In Foreign Policy, Joshua E. Keating asked an interesting, and I think important, question: does Hollywood have a foreign policy? Based on the movies of the last half-century, he argues that Hollywood’s deeply skeptical of the rest of the world and very ready to acknowledge security threats to the United States, but deeply skeptical of the United States’ response to everything from the rise of Communism to terrorism:
But it’s fair to say that the kind of prestige films that get nominated for Oscars tend to come from one side of the political spectrum. From Vietnam-era dramas like Apocalypse Now and Full Metal Jacket to the growing number of Iraq movies like Green Zone and 2009 Best Picture winner The Hurt Locker, the most celebrated movies have tended to take a critical look at America’s wars, often questioning the motives of senior officials and examining the psychological effects on the men who fight them. From Jack Nicholson’s sneering colonel in A Few Good Men to the cynical incompetence of the officers in Three Kings, the military tends not to get too positive a portrayal when the movie is about an actual war, rather than an alien invasion. (World War II movies are a possible exception, but even films like Saving Private Ryan are more about how the war affected individuals than military achievement.)
Not that the civilians fare much better. Whether they’re colluding with the communists (The Manchurian Candidate), whacking their own people (The Parallax View), concocting a war to cover up a president’s improprieties (Wag the Dog) or standing idly and incompetently by in the midst of a genocide (The Killing Fields), Hollywood has taken a dim view of U.S. policymakers and diplomats. (Steven Soderbergh’s virus thriller Contagion, entirely ignored by the Academy, is a notable exception.) They get off easy compared to global corporations, invariably the villains in films like Syriana and The Constant Gardener.
This skepticism has carried over into the depictions of terrorism in post-9/11 films. Steven Spielberg’s Munich, for instance, certainly can’t be accused of sympathy for jihadists, but took a tone of ambivalence about the ethics of counterterrorism that led critics like the New Republic’s Leon Weiseltier to accuse it of “the sin of equivalence” between the Israeli spies and the Palestinian terrorists they were hunting. Questions of accuracy and the torture debate aside, Zero Dark Thirty probably belongs in the same category: a movie with no hesitation about the evil of terrorism that also asks what a society loses by bending its own moral code to prevent it.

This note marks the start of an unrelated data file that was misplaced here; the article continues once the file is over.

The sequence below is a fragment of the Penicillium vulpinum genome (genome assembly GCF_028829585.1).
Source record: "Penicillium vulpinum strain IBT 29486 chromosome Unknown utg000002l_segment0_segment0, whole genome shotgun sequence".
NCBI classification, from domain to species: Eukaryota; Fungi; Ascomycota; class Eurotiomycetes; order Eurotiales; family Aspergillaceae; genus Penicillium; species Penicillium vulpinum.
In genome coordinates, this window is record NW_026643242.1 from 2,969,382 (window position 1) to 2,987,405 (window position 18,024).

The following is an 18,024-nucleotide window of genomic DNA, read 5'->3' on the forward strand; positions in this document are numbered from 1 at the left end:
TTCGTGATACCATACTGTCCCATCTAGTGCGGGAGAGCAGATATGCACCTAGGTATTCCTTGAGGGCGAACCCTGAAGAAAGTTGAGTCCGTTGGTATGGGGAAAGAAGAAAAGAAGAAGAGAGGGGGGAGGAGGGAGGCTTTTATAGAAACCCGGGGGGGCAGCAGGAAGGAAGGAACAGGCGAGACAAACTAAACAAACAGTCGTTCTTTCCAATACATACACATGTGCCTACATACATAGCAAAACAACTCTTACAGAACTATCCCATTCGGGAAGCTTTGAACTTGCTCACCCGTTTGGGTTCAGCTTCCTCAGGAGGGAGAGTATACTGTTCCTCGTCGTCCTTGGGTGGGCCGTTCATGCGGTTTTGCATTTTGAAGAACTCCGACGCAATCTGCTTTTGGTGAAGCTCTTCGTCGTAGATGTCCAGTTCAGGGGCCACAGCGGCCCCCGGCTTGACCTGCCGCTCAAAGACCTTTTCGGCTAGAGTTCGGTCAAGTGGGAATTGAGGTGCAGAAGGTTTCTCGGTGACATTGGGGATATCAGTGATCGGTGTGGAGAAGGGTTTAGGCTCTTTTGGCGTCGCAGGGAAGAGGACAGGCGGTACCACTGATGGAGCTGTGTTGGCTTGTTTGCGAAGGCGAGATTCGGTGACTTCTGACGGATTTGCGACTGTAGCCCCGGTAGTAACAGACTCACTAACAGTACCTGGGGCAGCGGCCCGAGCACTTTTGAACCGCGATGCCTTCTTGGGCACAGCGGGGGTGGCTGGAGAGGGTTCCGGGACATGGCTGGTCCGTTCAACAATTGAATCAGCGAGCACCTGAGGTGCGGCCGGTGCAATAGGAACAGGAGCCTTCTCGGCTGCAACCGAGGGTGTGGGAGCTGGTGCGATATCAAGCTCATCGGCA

It’s worth noting that Hollywood’s vision of foreign policy is entirely conflict-oriented. Movies are all over wars, or the lead-up to wars. There are plenty of portrayals of soldiers on the way to a battlefield, at said battlefield, or recovering from the effects of their time in a war zone, though the latter normally focus more on soldiers’ personal reactions than any of the institutions set up to support them or the failure of those institutions. If we’re not talking about wars, movies are often exploring the lead-ups to them, particularly in the form of espionage. Argo was the rare movie that portrayed diplomats as well as members of the Central Intelligence Agency. There’s very little conversation about trade, or cultural exchange—The Sapphires, about Australian singers who perform in USO tours during Vietnam, is a rare exception—banking, immigration (except in documentaries), technology, or trans-state actors like the United Nations. The fact that Game of Thrones takes on so many of these soft-power issues, at least in the novels, is one of the reasons it’s so unusual. This focus on the military and on security issues makes a certain amount of sense: war is among the highest stakes that any set of characters can face, and ticking time bomb scenarios or climactic battles make for strong three-act structures. But focusing on those issues alone means that Hollywood is leaving lots of kinds of stories on the table, and picking ones that are more likely to present other countries as dangerous, inhospitable places.
And that’s a bias that runs contrary to Hollywood’s own interests. Beyond what it shows on its screens, the biggest factor driving Hollywood’s actual foreign policy as an industry is trade barriers, whether it’s China’s limits on the number of movies produced by other countries that can air legally on Chinese screens in a given year, or the need to accomodate content restrictions in countries with state-run ratings and censorship systems. Keating mentions China’s leverage to get movies cut to meet its standards before they air in the United States, but it’s an issue worth exploring further, especially on issues like Middle Eastern funders’ comfort with higher levels of violence than sexuality. Hollywood’s foreign policy might have initially been driven by the preferences and contradictions of American audiences’ feelings about our country’s foreign entanglements. But other audiences’ preferences, and the preferences of their governments, will matter more and more as the international audiences account for more and more of box office receipts.